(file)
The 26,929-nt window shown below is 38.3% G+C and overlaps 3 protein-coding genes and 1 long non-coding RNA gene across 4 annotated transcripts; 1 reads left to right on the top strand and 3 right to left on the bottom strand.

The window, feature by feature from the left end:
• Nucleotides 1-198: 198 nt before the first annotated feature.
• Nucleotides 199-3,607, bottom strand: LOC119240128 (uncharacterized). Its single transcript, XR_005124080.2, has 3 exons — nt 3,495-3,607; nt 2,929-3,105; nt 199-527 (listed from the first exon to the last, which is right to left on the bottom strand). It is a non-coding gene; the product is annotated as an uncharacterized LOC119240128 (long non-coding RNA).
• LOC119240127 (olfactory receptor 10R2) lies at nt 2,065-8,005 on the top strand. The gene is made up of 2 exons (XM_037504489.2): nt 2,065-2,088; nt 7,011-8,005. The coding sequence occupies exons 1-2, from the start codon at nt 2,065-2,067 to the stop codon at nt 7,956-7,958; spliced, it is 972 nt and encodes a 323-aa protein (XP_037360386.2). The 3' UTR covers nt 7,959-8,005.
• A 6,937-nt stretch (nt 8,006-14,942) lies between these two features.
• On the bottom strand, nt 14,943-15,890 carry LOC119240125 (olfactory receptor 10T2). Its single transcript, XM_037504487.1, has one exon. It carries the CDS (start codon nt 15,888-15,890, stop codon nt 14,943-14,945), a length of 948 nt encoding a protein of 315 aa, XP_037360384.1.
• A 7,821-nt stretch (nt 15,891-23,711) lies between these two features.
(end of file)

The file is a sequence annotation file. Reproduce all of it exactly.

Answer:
The 26,929-nt window shown below is 38.3% G+C and overlaps 3 protein-coding genes and 1 long non-coding RNA gene across 4 annotated transcripts; 1 reads left to right on the top strand and 3 right to left on the bottom strand.

The window, feature by feature from the left end:
• Nucleotides 1-198: 198 nt before the first annotated feature.
• Nucleotides 199-3,607, bottom strand: LOC119240128 (uncharacterized). Its single transcript, XR_005124080.2, has 3 exons — nt 3,495-3,607; nt 2,929-3,105; nt 199-527 (listed from the first exon to the last, which is right to left on the bottom strand). It is a non-coding gene; the product is annotated as an uncharacterized LOC119240128 (long non-coding RNA).
• LOC119240127 (olfactory receptor 10R2) lies at nt 2,065-8,005 on the top strand. The gene is made up of 2 exons (XM_037504489.2): nt 2,065-2,088; nt 7,011-8,005. The coding sequence occupies exons 1-2, from the start codon at nt 2,065-2,067 to the stop codon at nt 7,956-7,958; spliced, it is 972 nt and encodes a 323-aa protein (XP_037360386.2). The 3' UTR covers nt 7,959-8,005.
• A 6,937-nt stretch (nt 8,006-14,942) lies between these two features.
• On the bottom strand, nt 14,943-15,890 carry LOC119240125 (olfactory receptor 10T2). Its single transcript, XM_037504487.1, has one exon. It carries the CDS (start codon nt 15,888-15,890, stop codon nt 14,943-14,945), a length of 948 nt encoding a protein of 315 aa, XP_037360384.1.
• A 7,821-nt stretch (nt 15,891-23,711) lies between these two features.